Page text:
During the annual budget cycle, portfolio planning or even the adhoc “just-go-do-it” project, project management resource planning and funding can be marginalized and even entirely overlooked.
I’ve seen budgets and resource staffing assumptions that state the project only needs 10 percent of a project management effort. Or, even worse, the team doesn’t assign an internal project manager because the vendor is responsible to “deliver the work.”
Executive teams can make the mistake of overlooking project management needs to make the costs fit the budget or poor assumptions about the project’s complexity. Underestimating the amount of project management required to deliver a project is a critical mistake.
Below are five reasons why projects need professional and experienced project managers.
When I’m asked to consult on a project turnaround effort or help get a troubled project back on track, one common finding is the lack of organization.
Teams will indicate they communicate frequently, know the status of milestones and have a good handle of the key project issues. But, I often find these troubled projects lack an integrated project schedule, a published and understood communication plan, as well as simple project artifacts like an issue list, weekly status report, or an updated project schedule.
An experienced project manager will help avoid these problems by ensuring the project is organized for success. A little bit of pre-planning, clarification of roles and expectations, and structure goes a long way to set up a team for success. Without the organization, teams can churn needlessly thinking that they are making progress.
Assigning a project manager to a project establishes a single point of communication and overall accountability.
Project management is not a support role. In fact, it is a leadership role that helps deliver the project. In most organizations, a business lead and a project manager lead the communication effort and share accountability in the project delivery.
When stakeholders have questions, the business typically leads the communication. But project-level details are the project manager’s responsibility.
It is also important the business lead and the project manager are aligned on the communication. I’ve worked on several projects where the business lead’s project status viewpoint differed greatly from the project management level detail. Often, it is the small things that matter!
Professional project managers bring a wide variety of experience and knowledge based on thousands of hours of successful and challenged projects. If the team is implementing a project in a new domain or new business process, adding a project manager with past experience will be instrumental to the project’s success. Otherwise, you’ll bear the cost of experiencing those lessons learned the first time around!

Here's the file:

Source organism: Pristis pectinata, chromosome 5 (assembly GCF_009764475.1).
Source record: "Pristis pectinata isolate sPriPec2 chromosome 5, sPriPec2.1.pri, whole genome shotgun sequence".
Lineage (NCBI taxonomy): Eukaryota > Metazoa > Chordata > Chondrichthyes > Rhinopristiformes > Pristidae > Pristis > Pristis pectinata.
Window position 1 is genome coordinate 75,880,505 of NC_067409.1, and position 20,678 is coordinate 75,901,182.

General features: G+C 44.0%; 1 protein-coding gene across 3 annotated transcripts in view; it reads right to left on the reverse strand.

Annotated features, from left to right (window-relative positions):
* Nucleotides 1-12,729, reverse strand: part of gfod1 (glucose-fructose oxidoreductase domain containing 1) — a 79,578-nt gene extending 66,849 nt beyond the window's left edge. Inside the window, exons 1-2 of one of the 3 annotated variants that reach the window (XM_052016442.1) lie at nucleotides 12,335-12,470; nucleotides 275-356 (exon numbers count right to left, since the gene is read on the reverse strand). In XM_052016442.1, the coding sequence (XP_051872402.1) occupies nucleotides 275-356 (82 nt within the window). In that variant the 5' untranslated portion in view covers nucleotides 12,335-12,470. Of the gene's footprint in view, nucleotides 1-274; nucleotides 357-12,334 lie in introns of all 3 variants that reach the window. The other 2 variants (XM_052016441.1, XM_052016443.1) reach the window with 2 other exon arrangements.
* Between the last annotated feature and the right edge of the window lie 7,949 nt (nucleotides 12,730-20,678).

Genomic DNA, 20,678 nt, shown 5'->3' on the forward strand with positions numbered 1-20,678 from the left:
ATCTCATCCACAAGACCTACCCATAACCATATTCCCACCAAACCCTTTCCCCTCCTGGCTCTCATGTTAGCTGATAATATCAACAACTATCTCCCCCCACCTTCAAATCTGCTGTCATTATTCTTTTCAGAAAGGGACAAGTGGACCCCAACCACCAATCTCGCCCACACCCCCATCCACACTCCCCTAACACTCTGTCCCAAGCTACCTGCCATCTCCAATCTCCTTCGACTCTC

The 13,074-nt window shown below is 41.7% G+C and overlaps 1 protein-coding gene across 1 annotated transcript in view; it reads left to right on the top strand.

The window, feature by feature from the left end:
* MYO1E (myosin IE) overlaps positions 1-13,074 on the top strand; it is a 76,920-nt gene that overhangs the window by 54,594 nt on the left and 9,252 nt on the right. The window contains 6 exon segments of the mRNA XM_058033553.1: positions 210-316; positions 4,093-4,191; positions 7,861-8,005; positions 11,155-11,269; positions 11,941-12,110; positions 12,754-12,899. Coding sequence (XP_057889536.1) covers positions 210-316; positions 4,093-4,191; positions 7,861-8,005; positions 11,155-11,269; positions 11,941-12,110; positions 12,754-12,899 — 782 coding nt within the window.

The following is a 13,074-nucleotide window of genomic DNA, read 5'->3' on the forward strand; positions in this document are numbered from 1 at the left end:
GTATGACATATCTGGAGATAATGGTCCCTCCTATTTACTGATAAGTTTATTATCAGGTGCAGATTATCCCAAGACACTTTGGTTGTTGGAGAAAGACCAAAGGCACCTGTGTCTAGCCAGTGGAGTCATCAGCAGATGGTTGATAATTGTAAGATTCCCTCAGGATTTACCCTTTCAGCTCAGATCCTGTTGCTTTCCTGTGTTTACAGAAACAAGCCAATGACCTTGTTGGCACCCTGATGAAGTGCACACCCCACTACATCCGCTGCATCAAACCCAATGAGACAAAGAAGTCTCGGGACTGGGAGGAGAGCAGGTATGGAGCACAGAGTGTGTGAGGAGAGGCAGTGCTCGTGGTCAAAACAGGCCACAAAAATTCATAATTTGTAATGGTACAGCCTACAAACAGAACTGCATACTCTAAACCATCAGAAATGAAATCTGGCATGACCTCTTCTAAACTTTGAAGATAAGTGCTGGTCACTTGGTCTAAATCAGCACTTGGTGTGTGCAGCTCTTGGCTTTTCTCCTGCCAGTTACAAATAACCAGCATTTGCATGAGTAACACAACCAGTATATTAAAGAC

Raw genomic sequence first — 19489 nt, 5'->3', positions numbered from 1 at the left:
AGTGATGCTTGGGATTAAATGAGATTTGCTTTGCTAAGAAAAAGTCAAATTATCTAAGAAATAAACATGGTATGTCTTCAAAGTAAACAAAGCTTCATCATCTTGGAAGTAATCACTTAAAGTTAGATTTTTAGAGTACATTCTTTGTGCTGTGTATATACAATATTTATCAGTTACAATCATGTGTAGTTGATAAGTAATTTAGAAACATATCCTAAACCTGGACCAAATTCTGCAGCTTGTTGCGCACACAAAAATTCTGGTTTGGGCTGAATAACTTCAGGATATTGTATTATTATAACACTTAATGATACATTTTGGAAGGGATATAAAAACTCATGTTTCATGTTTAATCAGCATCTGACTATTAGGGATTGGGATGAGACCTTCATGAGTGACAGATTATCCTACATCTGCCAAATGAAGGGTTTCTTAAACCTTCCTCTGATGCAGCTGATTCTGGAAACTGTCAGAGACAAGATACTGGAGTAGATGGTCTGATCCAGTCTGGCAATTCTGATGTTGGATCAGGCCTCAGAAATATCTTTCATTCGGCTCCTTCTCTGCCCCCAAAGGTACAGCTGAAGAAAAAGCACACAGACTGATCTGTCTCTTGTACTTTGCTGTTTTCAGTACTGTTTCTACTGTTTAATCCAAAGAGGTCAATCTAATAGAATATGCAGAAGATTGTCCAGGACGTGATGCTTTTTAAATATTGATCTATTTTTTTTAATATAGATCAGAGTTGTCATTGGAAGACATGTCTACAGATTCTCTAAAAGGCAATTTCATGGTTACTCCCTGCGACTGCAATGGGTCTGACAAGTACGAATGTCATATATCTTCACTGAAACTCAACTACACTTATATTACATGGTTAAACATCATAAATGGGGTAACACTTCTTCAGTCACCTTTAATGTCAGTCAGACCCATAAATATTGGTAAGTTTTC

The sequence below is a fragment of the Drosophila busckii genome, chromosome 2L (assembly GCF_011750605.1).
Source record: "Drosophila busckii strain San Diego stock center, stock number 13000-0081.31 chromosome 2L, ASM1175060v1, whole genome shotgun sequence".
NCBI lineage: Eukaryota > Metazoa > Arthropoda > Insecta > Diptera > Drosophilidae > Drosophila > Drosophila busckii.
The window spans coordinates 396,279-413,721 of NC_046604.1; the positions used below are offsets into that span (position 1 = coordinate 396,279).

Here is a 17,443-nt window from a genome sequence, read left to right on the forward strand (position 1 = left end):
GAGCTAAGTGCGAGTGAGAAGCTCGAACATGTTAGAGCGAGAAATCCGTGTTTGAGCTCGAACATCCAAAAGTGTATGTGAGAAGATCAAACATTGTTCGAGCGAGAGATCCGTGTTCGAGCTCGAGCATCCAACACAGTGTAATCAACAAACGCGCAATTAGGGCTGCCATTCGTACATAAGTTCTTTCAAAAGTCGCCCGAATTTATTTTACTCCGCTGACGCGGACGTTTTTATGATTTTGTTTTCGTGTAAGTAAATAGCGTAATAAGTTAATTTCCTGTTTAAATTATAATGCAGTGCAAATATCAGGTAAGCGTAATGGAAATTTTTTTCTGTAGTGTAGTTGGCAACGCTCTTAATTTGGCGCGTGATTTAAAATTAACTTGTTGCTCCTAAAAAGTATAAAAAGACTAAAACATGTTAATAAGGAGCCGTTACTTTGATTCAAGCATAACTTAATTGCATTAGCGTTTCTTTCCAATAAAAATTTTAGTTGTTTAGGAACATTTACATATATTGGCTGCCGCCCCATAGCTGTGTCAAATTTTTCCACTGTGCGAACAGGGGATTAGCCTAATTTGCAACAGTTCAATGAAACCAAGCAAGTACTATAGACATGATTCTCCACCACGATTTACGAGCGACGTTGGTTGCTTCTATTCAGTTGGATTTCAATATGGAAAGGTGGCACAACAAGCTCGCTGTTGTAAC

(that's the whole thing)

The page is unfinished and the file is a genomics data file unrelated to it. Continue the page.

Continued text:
You’ve just funded a one million dollar project that will take 12 to 14 months to complete. The results will improve sales and overall company growth.
Are you comfortable just letting anyone run the project? Wouldn’t it be better to provide professional, skilled overhead to ensure the project goals are achieved and if problems arise, the resource has the skills and expertise to help?
Adding a professional project manager (usually less than 10 percent of project costs) provides assurance the project will be organized and managed appropriately. I’d like to say it actually provides insurance, but even project management is a sunk cost on successful and troubled projects.
The reality is projects are hard. Projects introduce new processes, systems, and organizational change that the organization hasn’t experienced. Executives may be hesitant to fund project managers for every project as there is usually a team lead who has demonstrated leadership in the past.
Leadership isn’t reserved for just for project managers, as we expect each team member to apply situational leadership when called upon. However, it is cheaper to invest in the project management function now rather than later in the project.
When executive stakeholders finally recognize the project needs professional help, it is often too late to rescue the project and maintain the original timing. Providing a project manager upfront mitigates the risk of cost and schedule overruns. Assigning a project manager doesn’t mean guaranteed success. However, you will be guaranteed communication of project issues, delays, and solutions based on years of experience.
When projects go off track, the way to fix most projects is to return to the fundamentals of managing scope, time, resources, and quality. It is better to invest in the fundamentals upfront rather than paying expensive consultants to turn around a project and install those fundamentals mid-project.
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